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Give consumers the power to choose

By By Johnny Mack Morrow
If you've been watching the news lately, it's likely that you noticed the steady stream of recalls on foreign made products, and the problem seems to be growing.
Dozens of toys made in China have been found with lead paint, something that has been banned in the United States for a generation. Recently, a popular children's item was recalled for containing substances that turn into a very dangerous drug when swallowed. We scan the papers and watch the news for the next product to be recalled, worried about the safety of our children and grandchildren.
The problem with imported goods places a big spotlight on the safety of imported food. More and more items on our grocery shelves come from beyond our borders. A question can be asked that if we are having so much trouble with seemingly harmless items like toys, what about the things we eat?
Alabama has been leading the fight nationally on safety of food produced overseas. Our state was one of the first in the country to ban catfish imported from Vietnam and China. Tests at the state agriculture department showed that farmers in those countries were using antibiotics and other products that are banned in America to raise their fish.
Certain substances are banned, and farmers are prohibited from using certain chemicals that have been shown to hurt human health. If our farmers can't use them, then we shouldn't import produce from places where farmers can.
One reason that there have been massive recalls of toys is that federal inspectors cannot look at every item being imported. The Consumer Product Safety Commission doesn't have the personnel or the direction to inspect and review the thousands of products coming into the nation's ports.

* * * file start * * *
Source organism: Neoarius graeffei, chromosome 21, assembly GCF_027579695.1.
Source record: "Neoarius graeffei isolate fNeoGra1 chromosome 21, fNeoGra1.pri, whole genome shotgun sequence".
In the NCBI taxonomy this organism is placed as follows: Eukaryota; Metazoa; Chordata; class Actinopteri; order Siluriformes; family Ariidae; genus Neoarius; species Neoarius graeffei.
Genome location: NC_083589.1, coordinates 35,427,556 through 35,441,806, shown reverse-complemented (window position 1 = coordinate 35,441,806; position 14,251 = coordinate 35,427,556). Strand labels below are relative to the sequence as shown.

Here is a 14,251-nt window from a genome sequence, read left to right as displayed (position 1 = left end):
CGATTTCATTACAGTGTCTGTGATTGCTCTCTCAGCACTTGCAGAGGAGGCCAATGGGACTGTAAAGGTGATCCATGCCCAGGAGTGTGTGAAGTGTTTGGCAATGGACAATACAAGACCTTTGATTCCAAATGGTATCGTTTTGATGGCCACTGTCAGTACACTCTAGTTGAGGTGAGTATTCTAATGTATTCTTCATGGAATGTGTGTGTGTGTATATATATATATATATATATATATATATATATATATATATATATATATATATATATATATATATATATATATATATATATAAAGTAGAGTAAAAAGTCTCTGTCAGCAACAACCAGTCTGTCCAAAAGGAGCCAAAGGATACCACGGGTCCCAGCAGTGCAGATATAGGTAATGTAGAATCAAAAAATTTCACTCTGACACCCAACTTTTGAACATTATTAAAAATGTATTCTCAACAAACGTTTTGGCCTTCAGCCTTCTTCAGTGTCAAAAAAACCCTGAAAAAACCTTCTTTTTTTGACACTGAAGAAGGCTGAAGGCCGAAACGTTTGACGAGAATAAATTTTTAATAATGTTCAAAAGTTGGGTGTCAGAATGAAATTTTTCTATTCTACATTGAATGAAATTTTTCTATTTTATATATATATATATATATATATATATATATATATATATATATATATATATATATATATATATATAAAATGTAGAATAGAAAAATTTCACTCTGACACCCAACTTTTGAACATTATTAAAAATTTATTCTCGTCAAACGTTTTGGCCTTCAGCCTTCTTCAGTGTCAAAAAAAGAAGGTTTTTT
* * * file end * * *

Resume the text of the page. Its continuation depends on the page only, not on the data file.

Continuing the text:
A similar problem exists with federal food inspectors. There are only so many inspectors at the U.S. Department of Agriculture and the Food and Drug Administration. With the increase on food imports, less and less of the foodstuffs coming from other countries can be tested.
What we need to do is give more power to consumers when it comes to their food.
Alabama Commissioner of Agriculture Ron Sparks has championed the idea of labeling every food product with its country of origin. It is a simple idea. When you go to the produce section of the store you should be able to know where that food comes from, and you can make an informed choice about what you buy. Country of origin labeling, known as COOL, has been a topic of debate in Congress recently.
This kind of labeling makes sense. For decades it has been the law that retail imports be labeled so you know where your clothes or electronics are made, so why not apply that to what we eat?
When you go to the loading dock of a market or a wholesaler, the country of origin is stamped on the boxes and cartons of just about everything. Yet when you get to the shelves and bins where we buy these products, you often don't see any identification anywhere. I think there is little doubt that labeling will help Alabama farmers. What do you think most Americans would rather buy, a tomato grown in the United States right here on our state's farms, or one from China?
Agriculture is a mainstay of the Alabama economy–the beef, chicken and peanuts we grow here will find more buyers when consumers across the county know they were grown in the U.S., and not overseas. It may make a little more work for stores and food processors to put country names next to products, but if we can do it for most things, we should do it for food too. Congress should fully implement country of origin labeling; it will be good for consumers and good for our state.
Johnny Mack Morrow is a state representative for Franklin County.

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